According to the newly released results of a survey of mid-market executives in the United States, CIOs and other IT leaders are increasingly likely to be identified as the individuals who drive technology adoption in their companies.https://o1.qnsr.com/log/p.gif?;n=203;c=204663295;s=11915;x=7936;f=201904081034270;u=j;z=TIMESTAMP;a=20410779;e=iThe findings, highlighted in Deloitte’s 2016 Mid-Market Technology Report released earlier this month, showed that 49 percent of respondents said IT executives direct the adoption of new and emerging technologies, up from 36 percent in 2015. I spoke with Steve Keathley, national technology leader of Deloitte Growth Enterprise Services, about what’s driving this trend, and he attributed it to the promise of technologies such as cloud, analytics and IoT having been fulfilled. In other words, the C-suite is now full of believers.
“I think what we’re seeing is initiatives that often started as pilots are bearing real fruit, and companies are much more willing to continue to invest along those lines,” Keathley said. “As a result, IT leaders are getting a bigger seat at the table in the C-suite — they’re spending less time talking to business leaders about platforms, and technical things that tend to make people’s eyes glaze over. They’re talking more about the impact of technology internally within the business, and also within the customer base.”
I have a feeling that a lot of IT leaders would argue that they’ve always been the ones who drive technology adoption in their companies, so they really don’t see what’s new here. When I raised that point with Keathley, he said what’s changed is the maturity of cloud and its ease of adoption, particularly in the mid-market. In the past, he said, IT leaders had to spend the preponderance of their time and energy dealing with the resource challenges associated with things like platform upgrades.
“Now, if you want to upgrade to a cloud platform, you spend a whole lot less time having to talk about the capital required because of the platform upgrade,” Keathley said. “You can spend a lot more time talking with business leaders about the transformative aspect of it. I think that’s changed the tone of the conversation. The time-to-value has gotten the attention of business leaders — they’re starting to see some of the promises actually come true in a way they never did before, or never fully understood before. I think that’s the difference here.”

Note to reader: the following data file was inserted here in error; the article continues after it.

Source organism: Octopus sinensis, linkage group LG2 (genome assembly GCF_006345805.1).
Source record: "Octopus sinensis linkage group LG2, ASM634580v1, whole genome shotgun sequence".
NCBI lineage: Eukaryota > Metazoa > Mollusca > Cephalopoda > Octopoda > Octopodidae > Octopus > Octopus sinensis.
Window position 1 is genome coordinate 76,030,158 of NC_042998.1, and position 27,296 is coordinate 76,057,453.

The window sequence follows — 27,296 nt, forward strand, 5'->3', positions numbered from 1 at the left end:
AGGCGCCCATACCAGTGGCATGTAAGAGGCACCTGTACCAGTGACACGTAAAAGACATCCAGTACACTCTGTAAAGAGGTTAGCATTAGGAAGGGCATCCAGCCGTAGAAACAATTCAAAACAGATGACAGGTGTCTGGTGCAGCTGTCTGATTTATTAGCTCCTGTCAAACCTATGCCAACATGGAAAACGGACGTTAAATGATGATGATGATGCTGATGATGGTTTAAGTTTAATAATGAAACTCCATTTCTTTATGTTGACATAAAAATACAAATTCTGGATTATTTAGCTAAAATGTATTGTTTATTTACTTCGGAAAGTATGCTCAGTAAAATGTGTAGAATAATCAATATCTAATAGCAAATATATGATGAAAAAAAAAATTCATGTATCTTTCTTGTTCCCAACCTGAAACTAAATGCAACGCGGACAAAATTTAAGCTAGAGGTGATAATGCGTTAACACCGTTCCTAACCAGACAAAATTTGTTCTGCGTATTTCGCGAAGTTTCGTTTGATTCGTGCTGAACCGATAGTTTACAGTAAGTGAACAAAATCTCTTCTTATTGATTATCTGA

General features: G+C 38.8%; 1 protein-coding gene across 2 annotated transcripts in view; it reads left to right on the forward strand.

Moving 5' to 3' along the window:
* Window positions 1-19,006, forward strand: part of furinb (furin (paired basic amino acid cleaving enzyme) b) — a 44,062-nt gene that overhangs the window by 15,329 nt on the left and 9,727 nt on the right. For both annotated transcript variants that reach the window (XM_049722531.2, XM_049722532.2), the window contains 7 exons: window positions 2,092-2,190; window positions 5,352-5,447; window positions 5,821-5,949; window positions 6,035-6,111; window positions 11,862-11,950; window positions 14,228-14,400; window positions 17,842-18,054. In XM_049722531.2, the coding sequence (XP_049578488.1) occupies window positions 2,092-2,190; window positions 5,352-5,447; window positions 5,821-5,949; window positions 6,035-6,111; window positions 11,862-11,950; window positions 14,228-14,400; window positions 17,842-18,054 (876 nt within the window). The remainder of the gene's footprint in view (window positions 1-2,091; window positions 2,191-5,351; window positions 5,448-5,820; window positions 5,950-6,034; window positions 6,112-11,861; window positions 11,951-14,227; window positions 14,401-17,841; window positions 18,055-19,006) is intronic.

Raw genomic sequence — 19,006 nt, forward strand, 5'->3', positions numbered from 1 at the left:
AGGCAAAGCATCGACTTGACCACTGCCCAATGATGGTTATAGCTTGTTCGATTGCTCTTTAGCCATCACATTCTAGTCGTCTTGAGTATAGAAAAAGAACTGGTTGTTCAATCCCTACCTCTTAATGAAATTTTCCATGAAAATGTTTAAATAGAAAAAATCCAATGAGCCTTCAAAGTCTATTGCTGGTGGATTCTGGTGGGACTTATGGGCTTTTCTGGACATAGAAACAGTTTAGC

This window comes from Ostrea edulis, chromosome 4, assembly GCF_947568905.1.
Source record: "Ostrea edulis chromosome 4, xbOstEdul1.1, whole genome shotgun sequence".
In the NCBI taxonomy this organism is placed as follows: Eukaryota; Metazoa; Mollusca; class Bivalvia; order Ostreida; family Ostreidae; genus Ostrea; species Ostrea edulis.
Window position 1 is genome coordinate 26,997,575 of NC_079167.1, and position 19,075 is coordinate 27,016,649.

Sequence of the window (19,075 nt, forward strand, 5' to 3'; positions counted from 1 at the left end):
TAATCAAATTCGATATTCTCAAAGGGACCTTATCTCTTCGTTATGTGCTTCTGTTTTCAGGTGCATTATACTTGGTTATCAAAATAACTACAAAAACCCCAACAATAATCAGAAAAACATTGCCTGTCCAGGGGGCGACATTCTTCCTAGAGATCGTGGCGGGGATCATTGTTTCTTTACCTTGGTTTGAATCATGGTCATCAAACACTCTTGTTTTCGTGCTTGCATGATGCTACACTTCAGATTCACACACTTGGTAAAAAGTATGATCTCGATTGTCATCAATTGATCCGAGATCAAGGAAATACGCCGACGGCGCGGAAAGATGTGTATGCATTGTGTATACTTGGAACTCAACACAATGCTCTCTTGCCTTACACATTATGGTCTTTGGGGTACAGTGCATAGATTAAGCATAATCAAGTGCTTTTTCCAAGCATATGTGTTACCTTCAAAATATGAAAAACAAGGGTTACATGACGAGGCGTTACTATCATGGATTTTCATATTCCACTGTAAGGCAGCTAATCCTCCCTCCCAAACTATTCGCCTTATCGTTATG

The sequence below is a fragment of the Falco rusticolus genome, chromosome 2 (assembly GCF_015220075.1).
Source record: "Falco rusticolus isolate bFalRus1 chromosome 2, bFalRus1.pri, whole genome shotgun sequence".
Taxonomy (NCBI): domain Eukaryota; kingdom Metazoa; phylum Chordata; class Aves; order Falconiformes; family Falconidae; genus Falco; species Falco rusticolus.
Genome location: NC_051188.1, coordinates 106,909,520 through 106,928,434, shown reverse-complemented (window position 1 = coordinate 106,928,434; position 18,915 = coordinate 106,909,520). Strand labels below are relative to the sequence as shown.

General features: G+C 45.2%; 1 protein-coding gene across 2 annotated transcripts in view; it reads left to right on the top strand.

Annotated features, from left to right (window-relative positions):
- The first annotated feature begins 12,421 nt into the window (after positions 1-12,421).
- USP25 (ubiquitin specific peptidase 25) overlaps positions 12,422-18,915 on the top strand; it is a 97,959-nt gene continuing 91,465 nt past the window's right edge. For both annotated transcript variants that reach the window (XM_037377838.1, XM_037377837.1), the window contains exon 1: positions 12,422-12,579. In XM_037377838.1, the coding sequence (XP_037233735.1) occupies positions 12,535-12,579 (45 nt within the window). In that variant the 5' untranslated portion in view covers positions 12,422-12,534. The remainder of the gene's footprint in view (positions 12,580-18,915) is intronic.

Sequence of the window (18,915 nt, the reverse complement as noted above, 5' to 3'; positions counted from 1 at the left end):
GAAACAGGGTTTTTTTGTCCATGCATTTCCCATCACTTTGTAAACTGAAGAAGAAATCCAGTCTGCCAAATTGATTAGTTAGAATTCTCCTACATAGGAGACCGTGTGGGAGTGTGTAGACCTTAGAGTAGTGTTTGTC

Another interesting finding of the survey was that 54 percent of respondents ranked concerns over data security weaknesses as one of their top three reasons for investing in cloud technology. I mentioned to Keathley it wasn’t that long ago that the respondents would likely have listed security concerns as one of their top three reasons for not investing in cloud technology. He said that’s absolutely true.
“The cloud providers have spent a tremendous amount of time, energy, and money on security — it’s an essential business issue for them,” Keathley said. “They have to provide secure platforms. That’s matured a lot over the last three or four years, and I think cloud providers are putting in a level of security, and a sophistication of cyber defense, that businesses couldn’t afford to do on their own. And they’re now using that as one of the value drivers for going to the cloud.”
Keathley wrapped up the conversation by highlighting the significance of all this in the mid-market.
“I think what we’re seeing, particularly in the mid-market, is that businesses have been able to leverage a lot of these trends fairly easily, because the cost of entry is fairly low,” he said. “And because of the focused nature of their businesses, they’ve been more willing and able to really take advantage of these things in a way that some of the larger companies may be lagging behind on.”
The Deloitte survey was conducted by OnResearch earlier this summer. It polled 500 executives at U.S. mid-market companies to examine technology trends, and how technology influences business decisions.
A contributing writer on IT management and career topics with IT Business Edge since 2009, Don Tennant began his technology journalism career in 1990 in Hong Kong, where he served as editor of the Hong Kong edition of Computerworld. After returning to the U.S. in 2000, he became Editor in Chief of the U.S. edition of Computerworld, and later assumed the editorial directorship of Computerworld and InfoWorld. Don was presented with the 2007 Timothy White Award for Editorial Integrity by American Business Media, and he is a recipient of the Jesse H. Neal National Business Journalism Award for editorial excellence in news coverage. Follow him on Twitter @dontennant.